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The Financial Express

Top myths of entrepreneurship

| Updated: February 15, 2020 19:08:24


Top myths of entrepreneurship

Getting out of the comfort zone and starting a company is never an easy task. The never ending opinions, articles, and myths  keep bombarding the self-esteem of a potential business magnate. To free the budding entrepreneurs from the worry of these misconceptions, a list of five such myths has been presented here.

Myth 1: Entrepreneurship is the path to freedom

This is one of the most common misconceptions about startups -- that being an entrepreneur means that one can be one's own boss. However, nothing is farther from the truth.  Entrepreneurs are accountable to their customers, employees, suppliers and board of investors. Every decision has to be made through thinking about how it will impact all these stakeholders. Pretending to be the "boss" and doing whatever pleases can enable self-created glory, but by doing so, customers will take their business elsewhere, employees will jump ship, and ultimately the venture will crash and burn.

"As a founder, I have to constantly work, manage and ensure I'm keeping my customers, employees, suppliers and my board happy. For example, a good chunk of my day is dedicated towards removing obstacles in my employees' paths so that they can work better and more efficiently. My daily tasks include constant problem solving and troubleshooting. I have to monitor my employees' mental wellbeing and work satisfaction. I have to resolve conflicts, come up with schemes and policies that can make work more meaningful and rewarding for them," says Muhammed Asif Khan, co-founder of Alpha Catering, a company that brings global standards to a local company.

Myth 2: More employees means more profit

Most startups in the country hire a lot more employees thinking that more employees will generate more profit. However, in reality, there arises an overabundance of employees and everyone operates at very low efficiency since hiring full time employees increases overhead cost.

Sakib Mansur Zihan, one of the co-founders of Sketchboard Interactive, a recently launched media production company in the country, says it this way: "Recruiting more employees does not necessarily equate to more profit and it's absolutely crucial that we find balance between full timers and project basis employees. For example, if I can free up my time that I spend in a very regular task by hiring an employee, I can spend that time in sales. That way I can generate 2-3 times as much profit even after paying the employee. So hiring makes sense here. However, not all tasks are that regular. There are seasonal tasks for which you don't really need an employee all the time. In those cases, hiring full time employees will be inefficient."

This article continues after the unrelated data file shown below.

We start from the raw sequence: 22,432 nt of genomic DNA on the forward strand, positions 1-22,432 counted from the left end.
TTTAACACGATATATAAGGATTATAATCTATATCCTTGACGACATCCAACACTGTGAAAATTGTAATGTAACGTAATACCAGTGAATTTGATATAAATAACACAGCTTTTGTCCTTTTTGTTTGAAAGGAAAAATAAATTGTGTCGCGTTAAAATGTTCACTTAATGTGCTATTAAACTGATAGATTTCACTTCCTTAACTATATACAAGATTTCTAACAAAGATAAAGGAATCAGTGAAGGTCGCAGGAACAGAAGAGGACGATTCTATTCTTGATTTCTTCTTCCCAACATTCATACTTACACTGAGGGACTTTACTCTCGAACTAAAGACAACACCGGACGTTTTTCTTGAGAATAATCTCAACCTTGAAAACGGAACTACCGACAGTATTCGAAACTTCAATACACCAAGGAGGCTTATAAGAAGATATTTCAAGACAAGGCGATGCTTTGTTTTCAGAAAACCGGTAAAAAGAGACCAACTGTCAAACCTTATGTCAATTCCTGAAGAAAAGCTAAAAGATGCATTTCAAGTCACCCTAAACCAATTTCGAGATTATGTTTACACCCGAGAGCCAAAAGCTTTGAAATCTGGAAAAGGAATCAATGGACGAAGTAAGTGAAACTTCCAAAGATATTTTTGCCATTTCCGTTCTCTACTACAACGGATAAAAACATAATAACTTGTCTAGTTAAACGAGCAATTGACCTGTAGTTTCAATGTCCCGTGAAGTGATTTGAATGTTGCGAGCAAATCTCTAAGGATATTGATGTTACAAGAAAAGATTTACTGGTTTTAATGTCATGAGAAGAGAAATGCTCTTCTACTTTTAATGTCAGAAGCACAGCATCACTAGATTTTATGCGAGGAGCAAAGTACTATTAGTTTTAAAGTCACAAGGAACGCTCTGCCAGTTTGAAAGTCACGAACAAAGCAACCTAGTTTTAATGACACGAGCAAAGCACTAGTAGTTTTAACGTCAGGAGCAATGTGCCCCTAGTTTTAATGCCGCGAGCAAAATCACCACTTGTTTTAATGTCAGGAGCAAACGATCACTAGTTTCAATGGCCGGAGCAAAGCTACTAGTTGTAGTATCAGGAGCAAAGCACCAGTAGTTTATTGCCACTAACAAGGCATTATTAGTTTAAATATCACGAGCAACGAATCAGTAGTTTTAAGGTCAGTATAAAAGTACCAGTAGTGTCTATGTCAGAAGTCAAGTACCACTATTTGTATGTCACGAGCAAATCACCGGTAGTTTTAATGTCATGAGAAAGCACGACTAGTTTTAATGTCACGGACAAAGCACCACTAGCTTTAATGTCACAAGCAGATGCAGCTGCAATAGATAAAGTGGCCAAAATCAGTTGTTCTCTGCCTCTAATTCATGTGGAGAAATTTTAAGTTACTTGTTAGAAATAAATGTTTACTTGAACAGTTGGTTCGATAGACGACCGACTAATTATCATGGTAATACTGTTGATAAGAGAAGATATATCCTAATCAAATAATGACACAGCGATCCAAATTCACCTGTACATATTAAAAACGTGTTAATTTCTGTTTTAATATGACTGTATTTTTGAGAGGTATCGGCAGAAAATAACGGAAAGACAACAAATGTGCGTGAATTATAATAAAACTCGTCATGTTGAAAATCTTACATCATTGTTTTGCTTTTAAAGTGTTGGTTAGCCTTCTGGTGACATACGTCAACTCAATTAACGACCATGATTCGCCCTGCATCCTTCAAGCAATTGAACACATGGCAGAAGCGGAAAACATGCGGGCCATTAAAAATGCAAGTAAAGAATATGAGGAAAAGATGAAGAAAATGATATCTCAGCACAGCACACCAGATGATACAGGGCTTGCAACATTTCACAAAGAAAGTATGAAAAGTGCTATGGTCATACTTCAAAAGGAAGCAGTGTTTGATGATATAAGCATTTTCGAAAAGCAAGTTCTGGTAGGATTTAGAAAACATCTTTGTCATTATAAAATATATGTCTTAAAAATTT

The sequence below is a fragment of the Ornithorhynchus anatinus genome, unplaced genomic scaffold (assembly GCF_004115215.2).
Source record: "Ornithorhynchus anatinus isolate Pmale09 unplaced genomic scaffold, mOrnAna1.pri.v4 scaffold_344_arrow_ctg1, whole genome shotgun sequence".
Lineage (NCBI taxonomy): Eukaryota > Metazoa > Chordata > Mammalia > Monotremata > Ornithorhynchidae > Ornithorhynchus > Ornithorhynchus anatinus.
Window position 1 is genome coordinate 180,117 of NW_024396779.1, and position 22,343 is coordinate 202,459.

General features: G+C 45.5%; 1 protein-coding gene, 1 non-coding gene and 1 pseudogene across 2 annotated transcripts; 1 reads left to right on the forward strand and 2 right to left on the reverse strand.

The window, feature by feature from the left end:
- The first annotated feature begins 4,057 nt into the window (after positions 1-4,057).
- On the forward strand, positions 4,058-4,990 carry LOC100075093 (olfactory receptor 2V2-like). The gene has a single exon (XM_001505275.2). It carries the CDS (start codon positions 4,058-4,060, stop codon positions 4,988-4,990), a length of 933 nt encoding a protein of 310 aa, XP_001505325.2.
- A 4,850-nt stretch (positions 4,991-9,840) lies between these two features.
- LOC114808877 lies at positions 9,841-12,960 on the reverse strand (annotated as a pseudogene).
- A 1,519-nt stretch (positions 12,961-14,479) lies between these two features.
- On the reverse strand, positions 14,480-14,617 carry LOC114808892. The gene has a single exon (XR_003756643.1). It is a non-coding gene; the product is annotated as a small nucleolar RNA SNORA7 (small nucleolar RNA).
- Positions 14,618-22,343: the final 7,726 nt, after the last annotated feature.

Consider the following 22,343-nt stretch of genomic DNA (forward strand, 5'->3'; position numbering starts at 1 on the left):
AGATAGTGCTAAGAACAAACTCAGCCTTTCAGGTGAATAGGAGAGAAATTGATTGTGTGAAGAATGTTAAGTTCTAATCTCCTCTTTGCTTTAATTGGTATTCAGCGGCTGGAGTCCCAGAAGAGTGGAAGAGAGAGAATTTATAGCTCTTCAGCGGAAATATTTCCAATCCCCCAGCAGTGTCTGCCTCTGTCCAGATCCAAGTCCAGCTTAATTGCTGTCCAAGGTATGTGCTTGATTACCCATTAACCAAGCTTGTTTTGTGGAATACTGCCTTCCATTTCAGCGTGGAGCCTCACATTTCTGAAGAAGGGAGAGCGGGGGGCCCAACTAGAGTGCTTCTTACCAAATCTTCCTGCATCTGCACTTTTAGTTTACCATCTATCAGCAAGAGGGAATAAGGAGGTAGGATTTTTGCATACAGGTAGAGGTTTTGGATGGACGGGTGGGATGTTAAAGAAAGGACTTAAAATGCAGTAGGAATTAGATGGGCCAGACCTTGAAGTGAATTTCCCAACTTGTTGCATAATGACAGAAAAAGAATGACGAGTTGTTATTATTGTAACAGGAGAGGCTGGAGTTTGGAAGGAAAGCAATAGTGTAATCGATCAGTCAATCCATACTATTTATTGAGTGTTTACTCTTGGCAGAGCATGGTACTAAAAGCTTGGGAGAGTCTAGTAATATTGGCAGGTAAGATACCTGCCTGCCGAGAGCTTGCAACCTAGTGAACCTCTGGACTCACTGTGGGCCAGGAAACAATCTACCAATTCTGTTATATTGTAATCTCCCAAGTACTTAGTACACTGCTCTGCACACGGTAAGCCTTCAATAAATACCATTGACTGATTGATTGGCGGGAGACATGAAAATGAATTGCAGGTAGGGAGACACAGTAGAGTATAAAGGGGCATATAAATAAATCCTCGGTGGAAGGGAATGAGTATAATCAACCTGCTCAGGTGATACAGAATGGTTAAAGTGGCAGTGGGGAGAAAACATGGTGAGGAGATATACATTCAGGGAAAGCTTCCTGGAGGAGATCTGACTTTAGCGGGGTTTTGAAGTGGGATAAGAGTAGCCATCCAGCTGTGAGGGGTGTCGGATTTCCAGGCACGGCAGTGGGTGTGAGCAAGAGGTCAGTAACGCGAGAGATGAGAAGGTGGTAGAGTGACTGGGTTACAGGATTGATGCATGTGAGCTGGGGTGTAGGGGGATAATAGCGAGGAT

Myth 3: A startup needs a big funding to start-off

People tend to believe that without big seed money, no startup can grow. However, most researches and surveys point to the opposite direction. Here is what Galib Ahsan Auntik, the co-founder of two budding startups - "The 20's Production" (Event Management Firm) and "Good Ol' Outfits" (Clothing Line) had to say: "The biggest myth that kept us up at night is that a good startup requires a big funding to get the business going. Well yes, when you're looking forward to doing something, you definitely need to invest but that doesn't mean you cannot do anything without it. In fact, we started off with a very small investment and our capital slowly grew. Many people told us that unless we have a strong financial support, we would not sustain but we figured that it's not about how much capital you have, it's about how you utilise your capital to begin with. This is one of the major lessons we have learnt so far."

Myth 4: Startups cannot sustain without heavy promotion

It seems like everyone is very afraid of competitors and survival. They are afraid if they do not invest in heavy promotion, they won't be able to survive. However, young entrepreneur Mashiyat Towhid, the other co-founder of The 20's Production and Good Ol' Outfits had a different story to tell: "At first, we were really worried by the idea of losing really bad to the competitors, but once we started serving quality products we found out that there is always demand as long as you do not compromise in quality. And it's not always necessary to do big promotions to get the word out. It's actually the customer base and their attention.”

Myth 5: Corporate experience reduces the potential to entrepreneurship

This belief is very predominant among the entrepreneurs. They seem to think that corporate experience makes people follow orders too much and eventually reduces the entrepreneurship potential. However, in reality, the experience develops lots of qualities that are essential to become an entrepreneur.

Sadia Afrin Aroni, one of the co-founders of Checkmate Events, one of the leading events documentation firms of the country says, "Both my partner and I worked in the corporate for several years. It benefitted us in two ways: one, we could create a vast pool of network that we could later utilise to turn our clients and partners. And secondly, the corporate experience developed in us an organised habit that is a crucial quality for any entrepreneur."

The writer is a second year student of BBA programme at the Institute of Business Administration (IBA), University of Dhaka. He can be reached at
[email protected]

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